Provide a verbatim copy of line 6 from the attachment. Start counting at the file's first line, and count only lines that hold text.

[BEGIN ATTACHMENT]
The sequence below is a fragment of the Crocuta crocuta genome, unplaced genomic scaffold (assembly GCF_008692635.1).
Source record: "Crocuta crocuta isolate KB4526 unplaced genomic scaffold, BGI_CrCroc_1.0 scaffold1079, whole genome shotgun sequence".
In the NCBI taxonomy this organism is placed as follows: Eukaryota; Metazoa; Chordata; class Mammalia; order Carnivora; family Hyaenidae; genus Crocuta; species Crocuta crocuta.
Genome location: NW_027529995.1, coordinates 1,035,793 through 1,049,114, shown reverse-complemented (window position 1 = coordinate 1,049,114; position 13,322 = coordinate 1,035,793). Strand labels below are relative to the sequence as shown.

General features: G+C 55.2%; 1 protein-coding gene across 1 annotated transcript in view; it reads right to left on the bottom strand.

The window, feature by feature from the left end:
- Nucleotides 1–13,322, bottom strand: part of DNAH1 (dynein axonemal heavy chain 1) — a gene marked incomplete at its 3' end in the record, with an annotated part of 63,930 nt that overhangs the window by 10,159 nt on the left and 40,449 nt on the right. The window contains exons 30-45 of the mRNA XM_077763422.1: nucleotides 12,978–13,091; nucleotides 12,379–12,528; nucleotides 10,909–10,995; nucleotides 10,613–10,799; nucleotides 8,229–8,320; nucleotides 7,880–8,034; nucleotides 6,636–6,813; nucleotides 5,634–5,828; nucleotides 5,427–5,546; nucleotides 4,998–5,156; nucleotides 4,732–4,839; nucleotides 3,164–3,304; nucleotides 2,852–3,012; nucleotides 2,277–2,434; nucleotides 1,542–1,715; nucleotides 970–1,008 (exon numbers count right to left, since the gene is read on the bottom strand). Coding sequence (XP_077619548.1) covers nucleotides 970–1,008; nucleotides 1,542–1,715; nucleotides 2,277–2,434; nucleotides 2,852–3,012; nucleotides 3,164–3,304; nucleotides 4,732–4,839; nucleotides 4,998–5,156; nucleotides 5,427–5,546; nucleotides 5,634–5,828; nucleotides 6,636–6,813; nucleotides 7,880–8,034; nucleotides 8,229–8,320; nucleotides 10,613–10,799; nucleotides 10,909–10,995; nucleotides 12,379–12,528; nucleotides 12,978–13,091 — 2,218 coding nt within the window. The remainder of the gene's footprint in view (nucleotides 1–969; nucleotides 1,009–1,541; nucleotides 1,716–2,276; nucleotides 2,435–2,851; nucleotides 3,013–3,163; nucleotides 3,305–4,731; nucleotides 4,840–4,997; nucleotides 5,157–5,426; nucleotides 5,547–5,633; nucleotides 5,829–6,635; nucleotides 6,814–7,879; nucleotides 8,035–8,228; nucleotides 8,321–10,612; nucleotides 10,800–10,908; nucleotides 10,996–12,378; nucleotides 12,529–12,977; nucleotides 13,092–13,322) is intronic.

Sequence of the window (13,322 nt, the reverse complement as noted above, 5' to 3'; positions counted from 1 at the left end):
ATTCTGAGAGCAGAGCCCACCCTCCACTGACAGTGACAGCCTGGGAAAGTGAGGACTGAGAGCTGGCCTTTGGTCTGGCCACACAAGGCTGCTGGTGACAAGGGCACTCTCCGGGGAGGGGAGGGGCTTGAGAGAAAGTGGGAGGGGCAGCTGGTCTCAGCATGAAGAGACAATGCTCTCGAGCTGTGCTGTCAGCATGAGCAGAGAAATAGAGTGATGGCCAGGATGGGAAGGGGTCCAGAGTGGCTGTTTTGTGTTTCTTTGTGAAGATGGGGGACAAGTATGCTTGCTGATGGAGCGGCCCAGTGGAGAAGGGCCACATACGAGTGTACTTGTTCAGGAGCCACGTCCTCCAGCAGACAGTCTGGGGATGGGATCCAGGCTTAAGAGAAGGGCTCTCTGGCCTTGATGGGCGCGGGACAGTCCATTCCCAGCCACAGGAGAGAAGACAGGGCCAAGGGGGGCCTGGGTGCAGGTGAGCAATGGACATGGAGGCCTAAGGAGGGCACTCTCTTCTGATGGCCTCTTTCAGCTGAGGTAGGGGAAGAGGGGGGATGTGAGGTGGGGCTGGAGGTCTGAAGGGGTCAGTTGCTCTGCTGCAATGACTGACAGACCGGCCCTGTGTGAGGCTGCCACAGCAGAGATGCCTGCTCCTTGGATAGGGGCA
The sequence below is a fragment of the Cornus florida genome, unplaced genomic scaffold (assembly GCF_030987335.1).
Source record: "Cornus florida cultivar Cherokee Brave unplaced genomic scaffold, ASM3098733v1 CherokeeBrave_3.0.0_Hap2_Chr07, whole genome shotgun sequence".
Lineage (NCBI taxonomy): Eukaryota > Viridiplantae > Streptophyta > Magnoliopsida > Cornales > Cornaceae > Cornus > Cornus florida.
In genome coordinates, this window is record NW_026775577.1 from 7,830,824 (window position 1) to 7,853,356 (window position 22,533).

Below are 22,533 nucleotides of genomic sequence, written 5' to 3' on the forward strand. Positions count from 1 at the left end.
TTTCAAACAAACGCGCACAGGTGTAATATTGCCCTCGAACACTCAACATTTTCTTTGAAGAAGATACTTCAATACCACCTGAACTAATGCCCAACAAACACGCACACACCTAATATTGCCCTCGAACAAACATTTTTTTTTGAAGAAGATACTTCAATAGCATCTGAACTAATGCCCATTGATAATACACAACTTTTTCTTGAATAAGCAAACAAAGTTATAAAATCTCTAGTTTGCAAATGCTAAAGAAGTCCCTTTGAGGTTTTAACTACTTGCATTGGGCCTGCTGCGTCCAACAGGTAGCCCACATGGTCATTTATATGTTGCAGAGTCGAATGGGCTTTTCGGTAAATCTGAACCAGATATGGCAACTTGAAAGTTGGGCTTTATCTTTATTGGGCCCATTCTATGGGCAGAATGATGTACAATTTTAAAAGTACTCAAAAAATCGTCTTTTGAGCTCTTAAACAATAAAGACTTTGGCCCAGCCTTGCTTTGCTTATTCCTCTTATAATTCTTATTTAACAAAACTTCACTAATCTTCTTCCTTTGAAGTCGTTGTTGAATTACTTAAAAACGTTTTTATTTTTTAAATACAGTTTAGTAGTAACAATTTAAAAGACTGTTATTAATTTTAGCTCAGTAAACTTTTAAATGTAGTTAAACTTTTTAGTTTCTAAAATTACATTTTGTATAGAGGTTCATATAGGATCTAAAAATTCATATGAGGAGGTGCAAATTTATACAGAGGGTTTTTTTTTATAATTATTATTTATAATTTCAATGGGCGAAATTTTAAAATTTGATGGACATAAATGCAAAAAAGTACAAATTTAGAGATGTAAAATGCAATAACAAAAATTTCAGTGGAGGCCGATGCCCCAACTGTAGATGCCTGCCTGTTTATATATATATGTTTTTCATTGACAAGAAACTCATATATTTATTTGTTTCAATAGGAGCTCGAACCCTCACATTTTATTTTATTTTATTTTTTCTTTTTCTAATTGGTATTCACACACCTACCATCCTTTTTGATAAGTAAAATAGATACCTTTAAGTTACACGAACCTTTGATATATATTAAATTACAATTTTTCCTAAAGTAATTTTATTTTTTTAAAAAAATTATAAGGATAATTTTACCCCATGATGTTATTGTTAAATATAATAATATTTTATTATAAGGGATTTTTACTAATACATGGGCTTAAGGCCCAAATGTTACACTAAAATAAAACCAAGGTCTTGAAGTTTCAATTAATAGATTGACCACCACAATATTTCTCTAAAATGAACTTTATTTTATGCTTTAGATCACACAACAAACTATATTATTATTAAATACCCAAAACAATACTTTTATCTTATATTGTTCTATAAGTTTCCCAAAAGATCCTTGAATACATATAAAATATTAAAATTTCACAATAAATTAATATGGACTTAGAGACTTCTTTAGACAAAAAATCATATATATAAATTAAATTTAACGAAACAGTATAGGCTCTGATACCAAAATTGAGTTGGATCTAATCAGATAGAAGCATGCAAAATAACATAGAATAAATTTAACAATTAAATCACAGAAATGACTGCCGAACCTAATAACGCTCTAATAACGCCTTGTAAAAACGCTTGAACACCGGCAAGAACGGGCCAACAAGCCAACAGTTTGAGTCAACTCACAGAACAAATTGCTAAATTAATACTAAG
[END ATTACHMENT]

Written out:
The window, feature by feature from the left end: